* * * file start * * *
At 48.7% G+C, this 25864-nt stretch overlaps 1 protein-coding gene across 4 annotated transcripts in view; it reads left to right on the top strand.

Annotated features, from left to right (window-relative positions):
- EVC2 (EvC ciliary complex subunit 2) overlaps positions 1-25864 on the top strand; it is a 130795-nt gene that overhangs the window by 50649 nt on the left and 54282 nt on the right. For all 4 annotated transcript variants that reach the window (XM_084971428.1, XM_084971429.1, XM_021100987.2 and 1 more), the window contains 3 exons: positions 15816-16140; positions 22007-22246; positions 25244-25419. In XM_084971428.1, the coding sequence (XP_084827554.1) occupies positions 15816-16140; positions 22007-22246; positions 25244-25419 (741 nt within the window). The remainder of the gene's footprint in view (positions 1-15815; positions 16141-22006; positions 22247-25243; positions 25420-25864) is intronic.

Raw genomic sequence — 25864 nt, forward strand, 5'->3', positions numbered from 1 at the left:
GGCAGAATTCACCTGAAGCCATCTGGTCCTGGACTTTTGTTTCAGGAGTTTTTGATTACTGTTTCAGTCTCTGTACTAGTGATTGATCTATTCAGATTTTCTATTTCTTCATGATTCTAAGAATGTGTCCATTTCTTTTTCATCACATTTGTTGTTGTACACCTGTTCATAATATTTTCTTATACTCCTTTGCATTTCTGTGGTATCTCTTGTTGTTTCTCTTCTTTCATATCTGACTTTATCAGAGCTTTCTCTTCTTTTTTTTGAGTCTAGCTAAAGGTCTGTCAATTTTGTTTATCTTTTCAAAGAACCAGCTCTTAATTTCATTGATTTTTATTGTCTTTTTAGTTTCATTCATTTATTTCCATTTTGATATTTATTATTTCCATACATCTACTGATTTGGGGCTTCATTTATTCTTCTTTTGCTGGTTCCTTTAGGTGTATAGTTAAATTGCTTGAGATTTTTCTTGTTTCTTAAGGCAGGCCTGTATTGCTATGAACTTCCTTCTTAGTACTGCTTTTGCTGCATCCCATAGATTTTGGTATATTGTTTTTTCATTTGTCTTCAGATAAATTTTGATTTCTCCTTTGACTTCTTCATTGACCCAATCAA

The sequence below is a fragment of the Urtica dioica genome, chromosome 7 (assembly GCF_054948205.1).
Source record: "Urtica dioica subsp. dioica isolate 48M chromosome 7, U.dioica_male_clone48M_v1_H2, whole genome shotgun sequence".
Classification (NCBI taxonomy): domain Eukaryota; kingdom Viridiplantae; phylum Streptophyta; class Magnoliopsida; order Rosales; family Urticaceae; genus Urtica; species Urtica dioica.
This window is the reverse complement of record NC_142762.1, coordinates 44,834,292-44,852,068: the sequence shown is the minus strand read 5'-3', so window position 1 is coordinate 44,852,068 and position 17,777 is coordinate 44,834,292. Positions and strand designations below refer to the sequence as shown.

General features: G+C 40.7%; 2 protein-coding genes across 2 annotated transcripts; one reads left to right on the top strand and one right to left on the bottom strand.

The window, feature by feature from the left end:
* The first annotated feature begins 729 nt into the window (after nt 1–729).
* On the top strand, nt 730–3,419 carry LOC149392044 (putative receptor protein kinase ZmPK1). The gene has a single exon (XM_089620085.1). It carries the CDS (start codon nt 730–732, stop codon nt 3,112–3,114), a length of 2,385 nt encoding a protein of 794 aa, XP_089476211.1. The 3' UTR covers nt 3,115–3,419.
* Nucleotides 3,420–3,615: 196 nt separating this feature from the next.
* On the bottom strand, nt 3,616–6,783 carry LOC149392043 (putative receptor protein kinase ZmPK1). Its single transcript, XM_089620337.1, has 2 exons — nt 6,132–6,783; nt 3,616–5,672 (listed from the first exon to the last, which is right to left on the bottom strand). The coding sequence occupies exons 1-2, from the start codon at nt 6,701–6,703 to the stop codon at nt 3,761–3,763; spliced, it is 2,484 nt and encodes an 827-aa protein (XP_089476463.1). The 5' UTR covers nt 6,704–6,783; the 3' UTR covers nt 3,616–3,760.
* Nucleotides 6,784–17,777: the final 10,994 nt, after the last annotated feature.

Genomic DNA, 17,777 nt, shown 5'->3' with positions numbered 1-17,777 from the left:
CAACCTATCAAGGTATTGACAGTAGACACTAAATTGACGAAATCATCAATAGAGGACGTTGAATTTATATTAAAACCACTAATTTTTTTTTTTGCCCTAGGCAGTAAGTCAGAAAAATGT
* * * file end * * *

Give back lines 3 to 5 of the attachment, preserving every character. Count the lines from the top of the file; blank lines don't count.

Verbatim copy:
- EVC2 (EvC ciliary complex subunit 2) overlaps positions 1-25864 on the top strand; it is a 130795-nt gene that overhangs the window by 50649 nt on the left and 54282 nt on the right. For all 4 annotated transcript variants that reach the window (XM_084971428.1, XM_084971429.1, XM_021100987.2 and 1 more), the window contains 3 exons: positions 15816-16140; positions 22007-22246; positions 25244-25419. In XM_084971428.1, the coding sequence (XP_084827554.1) occupies positions 15816-16140; positions 22007-22246; positions 25244-25419 (741 nt within the window). The remainder of the gene's footprint in view (positions 1-15815; positions 16141-22006; positions 22247-25243; positions 25420-25864) is intronic.

Raw genomic sequence — 25864 nt, forward strand, 5'->3', positions numbered from 1 at the left:
GGCAGAATTCACCTGAAGCCATCTGGTCCTGGACTTTTGTTTCAGGAGTTTTTGATTACTGTTTCAGTCTCTGTACTAGTGATTGATCTATTCAGATTTTCTATTTCTTCATGATTCTAAGAATGTGTCCATTTCTTTTTCATCACATTTGTTGTTGTACACCTGTTCATAATATTTTCTTATACTCCTTTGCATTTCTGTGGTATCTCTTGTTGTTTCTCTTCTTTCATATCTGACTTTATCAGAGCTTTCTCTTCTTTTTTTTGAGTCTAGCTAAAGGTCTGTCAATTTTGTTTATCTTTTCAAAGAACCAGCTCTTAATTTCATTGATTTTTATTGTCTTTTTAGTTTCATTCATTTATTTCCATTTTGATATTTATTATTTCCATACATCTACTGATTTGGGGCTTCATTTATTCTTCTTTTGCTGGTTCCTTTAGGTGTATAGTTAAATTGCTTGAGATTTTTCTTGTTTCTTAAGGCAGGCCTGTATTGCTATGAACTTCCTTCTTAGTACTGCTTTTGCTGCATCCCATAGATTTTGGTATATTGTTTTTTCATTTGTCTTCAGATAAATTTTGATTTCTCCTTTGACTTCTTCATTGACCCAATCAA